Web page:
For the querySelector() and querySelectorAll() methods, the selector is a string containing a CSS Selector - one of the same selectors used in a CSS file to identify the elements to apply style properties to.

DOM Manipulation with JQuery

The JQuery library was developed in the 90's to tackle DOM manipulation in a more robust and approachable way. As you can tell from looking at the 'vanilla' JavaScript methods, a lot of typing was invovled. JQuery sought to minimize this by using a single query method, jQuery(). This method is also further abbreviated with the alias $().

The jQuery() function selects a collection of nodes using CSS selectors. In practice, this is very similar to the vanilla javascript querySelectorAll(), with one very important distinction. The results of a jQuery() call is an array-like object called a jQuery.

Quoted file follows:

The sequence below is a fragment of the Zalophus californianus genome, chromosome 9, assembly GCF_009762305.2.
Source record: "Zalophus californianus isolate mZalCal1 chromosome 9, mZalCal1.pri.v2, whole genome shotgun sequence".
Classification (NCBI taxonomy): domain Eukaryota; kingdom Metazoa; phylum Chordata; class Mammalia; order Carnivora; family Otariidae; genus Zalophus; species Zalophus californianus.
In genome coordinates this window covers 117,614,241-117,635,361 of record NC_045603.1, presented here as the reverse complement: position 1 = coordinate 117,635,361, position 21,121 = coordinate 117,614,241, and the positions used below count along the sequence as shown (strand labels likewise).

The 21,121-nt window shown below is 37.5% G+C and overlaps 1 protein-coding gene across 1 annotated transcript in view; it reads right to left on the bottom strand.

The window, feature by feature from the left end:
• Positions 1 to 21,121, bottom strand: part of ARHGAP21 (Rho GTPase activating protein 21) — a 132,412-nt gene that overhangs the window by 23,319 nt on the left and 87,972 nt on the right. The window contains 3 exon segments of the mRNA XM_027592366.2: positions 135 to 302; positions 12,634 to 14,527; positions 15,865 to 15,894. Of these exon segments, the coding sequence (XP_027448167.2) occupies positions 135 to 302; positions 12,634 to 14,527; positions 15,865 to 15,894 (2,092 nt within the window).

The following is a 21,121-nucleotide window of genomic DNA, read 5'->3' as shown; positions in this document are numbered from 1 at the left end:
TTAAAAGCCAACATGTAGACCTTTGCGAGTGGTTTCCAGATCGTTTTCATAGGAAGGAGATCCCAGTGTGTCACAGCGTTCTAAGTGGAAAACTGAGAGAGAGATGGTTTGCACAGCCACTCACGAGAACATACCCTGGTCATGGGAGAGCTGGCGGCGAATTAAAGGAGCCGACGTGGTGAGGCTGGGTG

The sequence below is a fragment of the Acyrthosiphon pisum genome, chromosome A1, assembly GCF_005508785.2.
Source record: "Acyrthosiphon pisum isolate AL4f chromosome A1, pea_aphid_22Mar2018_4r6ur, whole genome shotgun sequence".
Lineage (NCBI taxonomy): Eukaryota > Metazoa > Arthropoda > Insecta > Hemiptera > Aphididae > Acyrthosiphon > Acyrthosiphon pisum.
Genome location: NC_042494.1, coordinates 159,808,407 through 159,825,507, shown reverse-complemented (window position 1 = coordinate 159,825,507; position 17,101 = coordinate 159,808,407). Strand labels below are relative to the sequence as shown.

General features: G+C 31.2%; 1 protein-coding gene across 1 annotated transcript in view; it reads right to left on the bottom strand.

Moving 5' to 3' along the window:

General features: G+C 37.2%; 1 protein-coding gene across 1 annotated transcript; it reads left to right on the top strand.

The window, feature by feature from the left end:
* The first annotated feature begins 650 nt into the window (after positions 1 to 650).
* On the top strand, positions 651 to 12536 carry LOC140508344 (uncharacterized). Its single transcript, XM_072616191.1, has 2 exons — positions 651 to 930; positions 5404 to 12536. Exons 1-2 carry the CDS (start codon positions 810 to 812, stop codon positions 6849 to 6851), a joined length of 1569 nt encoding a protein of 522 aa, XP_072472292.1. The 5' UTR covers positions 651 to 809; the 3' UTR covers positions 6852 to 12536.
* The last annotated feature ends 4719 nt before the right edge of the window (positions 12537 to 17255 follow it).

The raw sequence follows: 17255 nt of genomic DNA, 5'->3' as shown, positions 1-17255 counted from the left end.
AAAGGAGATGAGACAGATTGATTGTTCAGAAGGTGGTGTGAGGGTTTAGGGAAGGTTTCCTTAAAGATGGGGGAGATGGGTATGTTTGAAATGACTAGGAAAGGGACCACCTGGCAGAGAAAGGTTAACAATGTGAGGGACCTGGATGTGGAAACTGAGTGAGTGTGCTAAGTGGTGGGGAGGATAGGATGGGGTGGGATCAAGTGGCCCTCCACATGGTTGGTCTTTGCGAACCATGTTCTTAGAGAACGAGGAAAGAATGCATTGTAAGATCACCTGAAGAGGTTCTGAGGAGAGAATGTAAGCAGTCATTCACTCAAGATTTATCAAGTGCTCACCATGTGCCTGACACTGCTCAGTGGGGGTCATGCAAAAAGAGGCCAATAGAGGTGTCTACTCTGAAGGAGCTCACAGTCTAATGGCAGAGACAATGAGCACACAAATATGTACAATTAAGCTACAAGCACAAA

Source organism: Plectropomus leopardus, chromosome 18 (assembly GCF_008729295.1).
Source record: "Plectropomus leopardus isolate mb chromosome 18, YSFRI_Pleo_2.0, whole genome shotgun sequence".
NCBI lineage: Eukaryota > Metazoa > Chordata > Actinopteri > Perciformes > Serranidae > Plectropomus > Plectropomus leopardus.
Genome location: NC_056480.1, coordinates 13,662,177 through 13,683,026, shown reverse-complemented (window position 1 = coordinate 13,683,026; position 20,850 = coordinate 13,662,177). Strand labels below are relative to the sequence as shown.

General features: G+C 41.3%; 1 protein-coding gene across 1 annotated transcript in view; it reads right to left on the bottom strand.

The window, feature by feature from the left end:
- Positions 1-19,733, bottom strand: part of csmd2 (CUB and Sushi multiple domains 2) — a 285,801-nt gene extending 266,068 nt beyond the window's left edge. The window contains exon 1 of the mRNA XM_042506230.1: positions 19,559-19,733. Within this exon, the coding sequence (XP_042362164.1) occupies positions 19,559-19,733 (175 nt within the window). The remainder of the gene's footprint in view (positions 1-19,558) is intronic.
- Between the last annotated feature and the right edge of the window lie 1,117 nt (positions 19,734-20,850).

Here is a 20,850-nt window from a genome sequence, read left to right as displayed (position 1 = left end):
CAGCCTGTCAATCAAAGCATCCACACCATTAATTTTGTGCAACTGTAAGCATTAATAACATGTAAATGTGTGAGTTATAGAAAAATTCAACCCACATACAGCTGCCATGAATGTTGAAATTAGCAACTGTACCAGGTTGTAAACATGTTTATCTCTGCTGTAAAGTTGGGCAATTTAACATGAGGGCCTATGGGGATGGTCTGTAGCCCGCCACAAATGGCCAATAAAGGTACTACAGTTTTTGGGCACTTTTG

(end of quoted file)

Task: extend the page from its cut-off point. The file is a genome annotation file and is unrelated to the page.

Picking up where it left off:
Manipulating a jQuery Object

The jQuery object includes methods for manipulating the style, value, attributes, and other properties of the nodes it represents, i.e.:

jQuery('a').css('color', 'red');

Will find all anchor tags in the page, and apply a css rule to turn them red (as inline css).

jQuery object methods return a jQuery object, so you can chain multiple calls, i.e.:

jQuery('a').css('color', 'red').attr('href', 'http://google.com');

Changes the href attribute to point to Google as well as turning the tag red. Note also that in JavaScript, chained methods can be written on subsequent lines:

jQuery('a') .css('color', 'red') .css('font-weight', 'bold') .attr('href', 'http://google.com');

This can help keep code legible when chaining method calls.

Alternatively, a jQuery object can be created from a snippet of html:

jQuery("<strong>I'm new!")

It can also be manipulated like any jQuery object:

jQuery("<strong>I'm new!</strong>") .css("color", "blue")

And even added into the DOM:

jQuery("<strong>") .text("I'm new!") .css("color", "blue") .appendTo('a')

Note the two different ways the text "I'm new!" was handled in the above two examples - JQuery is remarkably flexible.

The full jQuery manipulation API is documented (here)[http://api.jquery.com/category/manipulation/]